Developing a Learning Culture

Does Your Onboarding Process Leave Employees to Sink or Swim?

“Welcome aboard! Here’s your workstation. Sink or swim.” If that’s the sum of a company’s onboarding process, it could spell disaster for the employee and the company. A new employee who enters the lion’s den without proper onboarding can turn from gregarious and confident to shy and withdrawn, afraid of getting fired. The first-impression door swings both ways. The employee has already impressed the company. Now, the company must make a good first impression. Improper onboarding can mean a rocky and short-lived tenure for the employee and a botched opportunity for the company and the employee.

What is Onboarding?

Just as we socialize children, onboarding socializes employees into the corporate culture. The process transfers knowledge, skills and corporate behavior expectations to the new employee while increasing employee retention, productivity and effectiveness for the company. At the end, the employee should feel a sense of pride toward the corporate brand and culture.

Surf’s Up: Ramping Up for Success

The onboarding process begins with the interview. If the interview process assesses candidates for their likelihood to adopt the corporate culture as well as their skills and character, the new employee will more readily and quickly adapt to the workplace.

When developing an onboarding plan:

  • Set goals and objectives
  • Allocate human and technological resources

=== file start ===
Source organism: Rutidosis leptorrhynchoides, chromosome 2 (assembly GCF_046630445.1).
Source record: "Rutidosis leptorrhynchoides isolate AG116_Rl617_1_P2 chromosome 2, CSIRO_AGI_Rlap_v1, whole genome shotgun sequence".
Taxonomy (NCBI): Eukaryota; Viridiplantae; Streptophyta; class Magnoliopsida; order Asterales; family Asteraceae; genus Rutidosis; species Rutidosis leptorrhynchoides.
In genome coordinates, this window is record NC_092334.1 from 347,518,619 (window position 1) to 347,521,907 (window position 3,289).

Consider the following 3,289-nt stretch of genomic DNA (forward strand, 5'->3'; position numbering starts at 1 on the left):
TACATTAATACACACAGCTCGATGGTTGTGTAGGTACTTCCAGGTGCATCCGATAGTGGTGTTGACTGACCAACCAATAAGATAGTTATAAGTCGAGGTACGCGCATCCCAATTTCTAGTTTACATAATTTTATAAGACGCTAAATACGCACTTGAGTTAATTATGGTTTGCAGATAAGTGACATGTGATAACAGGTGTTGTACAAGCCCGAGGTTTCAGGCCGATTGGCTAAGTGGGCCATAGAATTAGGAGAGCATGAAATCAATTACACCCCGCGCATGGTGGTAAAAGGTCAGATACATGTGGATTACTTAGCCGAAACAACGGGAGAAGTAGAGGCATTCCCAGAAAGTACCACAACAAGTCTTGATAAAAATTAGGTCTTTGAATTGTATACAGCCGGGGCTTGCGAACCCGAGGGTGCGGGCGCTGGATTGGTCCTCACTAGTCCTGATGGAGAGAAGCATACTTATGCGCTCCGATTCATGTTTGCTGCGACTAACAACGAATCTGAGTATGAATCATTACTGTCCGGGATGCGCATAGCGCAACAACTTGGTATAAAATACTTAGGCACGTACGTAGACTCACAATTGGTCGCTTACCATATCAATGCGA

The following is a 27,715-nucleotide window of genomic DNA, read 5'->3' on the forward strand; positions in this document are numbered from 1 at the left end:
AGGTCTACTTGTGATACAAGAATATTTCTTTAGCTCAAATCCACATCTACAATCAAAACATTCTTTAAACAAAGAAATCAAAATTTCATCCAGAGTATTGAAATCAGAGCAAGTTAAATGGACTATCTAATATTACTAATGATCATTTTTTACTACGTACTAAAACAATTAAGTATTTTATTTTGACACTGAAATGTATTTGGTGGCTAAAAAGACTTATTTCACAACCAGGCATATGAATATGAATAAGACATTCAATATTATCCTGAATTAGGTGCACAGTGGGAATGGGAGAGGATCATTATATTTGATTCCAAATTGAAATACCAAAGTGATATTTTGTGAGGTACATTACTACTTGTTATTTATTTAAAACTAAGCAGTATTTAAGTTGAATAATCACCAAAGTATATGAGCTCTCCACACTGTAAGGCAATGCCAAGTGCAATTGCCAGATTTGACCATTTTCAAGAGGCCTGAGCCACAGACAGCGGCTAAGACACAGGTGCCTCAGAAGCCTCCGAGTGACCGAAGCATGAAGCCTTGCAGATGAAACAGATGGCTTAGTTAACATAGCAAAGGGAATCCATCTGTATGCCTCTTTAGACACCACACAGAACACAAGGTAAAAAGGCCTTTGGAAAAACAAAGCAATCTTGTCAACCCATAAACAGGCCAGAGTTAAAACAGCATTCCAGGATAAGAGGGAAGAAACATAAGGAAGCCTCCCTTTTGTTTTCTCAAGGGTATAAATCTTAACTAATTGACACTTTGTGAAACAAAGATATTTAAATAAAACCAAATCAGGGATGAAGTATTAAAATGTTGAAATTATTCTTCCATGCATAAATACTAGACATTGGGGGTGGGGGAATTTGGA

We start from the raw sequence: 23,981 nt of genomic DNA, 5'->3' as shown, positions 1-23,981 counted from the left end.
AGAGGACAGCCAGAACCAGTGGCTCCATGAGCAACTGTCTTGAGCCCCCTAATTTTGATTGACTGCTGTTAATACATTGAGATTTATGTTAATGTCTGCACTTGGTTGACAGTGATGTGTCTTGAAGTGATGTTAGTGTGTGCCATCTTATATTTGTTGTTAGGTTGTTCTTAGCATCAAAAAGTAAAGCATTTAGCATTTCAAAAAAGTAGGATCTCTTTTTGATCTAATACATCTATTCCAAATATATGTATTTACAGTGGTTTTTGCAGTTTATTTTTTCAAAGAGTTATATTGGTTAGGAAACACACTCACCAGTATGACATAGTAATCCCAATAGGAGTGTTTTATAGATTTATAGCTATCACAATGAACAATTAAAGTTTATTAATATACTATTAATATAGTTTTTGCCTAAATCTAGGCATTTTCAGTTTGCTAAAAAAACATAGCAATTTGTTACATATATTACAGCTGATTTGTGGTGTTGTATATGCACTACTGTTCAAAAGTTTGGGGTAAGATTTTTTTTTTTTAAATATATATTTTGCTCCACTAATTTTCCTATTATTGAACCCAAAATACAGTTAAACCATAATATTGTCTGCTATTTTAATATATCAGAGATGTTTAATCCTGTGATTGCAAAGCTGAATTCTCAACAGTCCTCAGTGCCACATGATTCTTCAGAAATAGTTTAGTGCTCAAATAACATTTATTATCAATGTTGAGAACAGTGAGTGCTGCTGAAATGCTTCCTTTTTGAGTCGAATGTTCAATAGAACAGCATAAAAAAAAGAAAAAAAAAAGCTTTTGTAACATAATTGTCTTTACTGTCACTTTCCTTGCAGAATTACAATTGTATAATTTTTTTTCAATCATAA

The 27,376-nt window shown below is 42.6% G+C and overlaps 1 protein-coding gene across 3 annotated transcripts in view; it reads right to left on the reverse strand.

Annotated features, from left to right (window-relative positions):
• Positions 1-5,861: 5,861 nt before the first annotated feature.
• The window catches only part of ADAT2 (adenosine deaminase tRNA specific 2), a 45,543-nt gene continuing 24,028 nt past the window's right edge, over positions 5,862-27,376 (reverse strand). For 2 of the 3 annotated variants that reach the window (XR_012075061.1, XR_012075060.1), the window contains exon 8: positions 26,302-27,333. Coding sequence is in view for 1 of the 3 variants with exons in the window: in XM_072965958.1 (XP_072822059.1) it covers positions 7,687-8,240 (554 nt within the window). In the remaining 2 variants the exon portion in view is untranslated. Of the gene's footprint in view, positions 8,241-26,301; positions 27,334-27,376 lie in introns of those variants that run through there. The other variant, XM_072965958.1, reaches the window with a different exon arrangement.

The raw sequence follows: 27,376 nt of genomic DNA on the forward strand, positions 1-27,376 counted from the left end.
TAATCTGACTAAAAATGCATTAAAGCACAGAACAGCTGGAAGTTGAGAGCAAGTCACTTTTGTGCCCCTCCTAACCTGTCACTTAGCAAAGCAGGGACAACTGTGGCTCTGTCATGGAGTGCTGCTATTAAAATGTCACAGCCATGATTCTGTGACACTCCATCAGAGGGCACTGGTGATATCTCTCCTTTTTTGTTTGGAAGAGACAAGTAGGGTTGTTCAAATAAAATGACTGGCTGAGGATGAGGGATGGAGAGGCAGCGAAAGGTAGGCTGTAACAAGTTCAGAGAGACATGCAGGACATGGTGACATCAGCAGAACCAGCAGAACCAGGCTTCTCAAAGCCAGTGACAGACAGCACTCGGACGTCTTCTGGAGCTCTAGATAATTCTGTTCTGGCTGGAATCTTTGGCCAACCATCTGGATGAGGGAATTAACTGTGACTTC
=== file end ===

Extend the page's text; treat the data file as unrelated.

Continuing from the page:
• Create a checklist
  • Evaluate and tweak

Checklist for Success

  • Forms and paperwork. Everyone hates paperwork, so get it out of the way.
  • Corporate culture. Use a combination of technology, social learning, networking and mentoring, etc. to coach the new employee.
  • Job responsibilities. Instead of relying solely on technology, this is a good time to bring the manager into the fold.
  • Everyone hates rules and procedures but they’re the WD-40 of a well-oiled machine. Spend some time developing an engaging eLearning/mLearning program to cover all the do’s and don’ts as well as regulatory compliance and ethics. Add WWYD games, scenarios and interactive quizzes to lighten serious topics.
  • Follow up. In addition to following up with new employees, superiors should be available to the employee to ease the transition.
  • Assess and evaluate the employee and the onboarding process and make necessary adjustments.

Missing the Boat

Avoid these missteps:

  • Focusing on the negative instead of the positive. Do not, do not, do not… When everything is couched in negative terms, it shuts down the employee and stifles communication and creativity.
  • Hanging the employee out to dry. Here ya go; you’re on your own. When an employee enters the workplace for the first time and it becomes evident that the company is unprepared for his or her arrival, it signals, “You’re not important.”
  • Discouraging dialog. Effective communication requires input from both sides.
  • Conducting the entire orientation through manuals and eLearning. While technology plays an important role, it’s equally important not to forget the “human” component of human resources.

Finally, onboarding is an ongoing process. It doesn’t happen in a day or a week. Like a fine wine, it gets better with time.